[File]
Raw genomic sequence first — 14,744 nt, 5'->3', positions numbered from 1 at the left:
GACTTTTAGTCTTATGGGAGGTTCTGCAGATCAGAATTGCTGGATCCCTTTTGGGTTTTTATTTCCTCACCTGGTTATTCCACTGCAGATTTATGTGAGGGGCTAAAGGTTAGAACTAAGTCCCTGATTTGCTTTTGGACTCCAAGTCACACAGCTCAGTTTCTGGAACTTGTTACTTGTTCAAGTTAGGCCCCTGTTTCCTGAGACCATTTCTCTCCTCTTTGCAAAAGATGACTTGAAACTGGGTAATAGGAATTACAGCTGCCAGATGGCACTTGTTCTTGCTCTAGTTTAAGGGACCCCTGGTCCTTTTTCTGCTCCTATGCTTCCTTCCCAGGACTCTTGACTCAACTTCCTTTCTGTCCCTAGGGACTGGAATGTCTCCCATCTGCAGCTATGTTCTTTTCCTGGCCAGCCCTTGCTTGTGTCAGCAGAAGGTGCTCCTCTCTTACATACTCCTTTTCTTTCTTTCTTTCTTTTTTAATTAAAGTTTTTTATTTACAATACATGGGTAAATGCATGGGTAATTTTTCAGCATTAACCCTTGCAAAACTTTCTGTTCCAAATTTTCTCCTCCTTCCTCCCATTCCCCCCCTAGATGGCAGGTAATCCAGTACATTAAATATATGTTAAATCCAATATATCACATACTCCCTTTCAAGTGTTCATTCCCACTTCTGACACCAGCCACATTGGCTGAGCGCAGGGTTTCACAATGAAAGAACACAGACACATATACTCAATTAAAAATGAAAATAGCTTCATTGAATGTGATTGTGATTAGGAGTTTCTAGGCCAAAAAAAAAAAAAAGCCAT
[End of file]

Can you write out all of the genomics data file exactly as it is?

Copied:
Raw genomic sequence first — 14,744 nt, 5'->3', positions numbered from 1 at the left:
GACTTTTAGTCTTATGGGAGGTTCTGCAGATCAGAATTGCTGGATCCCTTTTGGGTTTTTATTTCCTCACCTGGTTATTCCACTGCAGATTTATGTGAGGGGCTAAAGGTTAGAACTAAGTCCCTGATTTGCTTTTGGACTCCAAGTCACACAGCTCAGTTTCTGGAACTTGTTACTTGTTCAAGTTAGGCCCCTGTTTCCTGAGACCATTTCTCTCCTCTTTGCAAAAGATGACTTGAAACTGGGTAATAGGAATTACAGCTGCCAGATGGCACTTGTTCTTGCTCTAGTTTAAGGGACCCCTGGTCCTTTTTCTGCTCCTATGCTTCCTTCCCAGGACTCTTGACTCAACTTCCTTTCTGTCCCTAGGGACTGGAATGTCTCCCATCTGCAGCTATGTTCTTTTCCTGGCCAGCCCTTGCTTGTGTCAGCAGAAGGTGCTCCTCTCTTACATACTCCTTTTCTTTCTTTCTTTCTTTTTTAATTAAAGTTTTTTATTTACAATACATGGGTAAATGCATGGGTAATTTTTCAGCATTAACCCTTGCAAAACTTTCTGTTCCAAATTTTCTCCTCCTTCCTCCCATTCCCCCCCTAGATGGCAGGTAATCCAGTACATTAAATATATGTTAAATCCAATATATCACATACTCCCTTTCAAGTGTTCATTCCCACTTCTGACACCAGCCACATTGGCTGAGCGCAGGGTTTCACAATGAAAGAACACAGACACATATACTCAATTAAAAATGAAAATAGCTTCATTGAATGTGATTGTGATTAGGAGTTTCTAGGCCAAAAAAAAAAAAAAGCCAT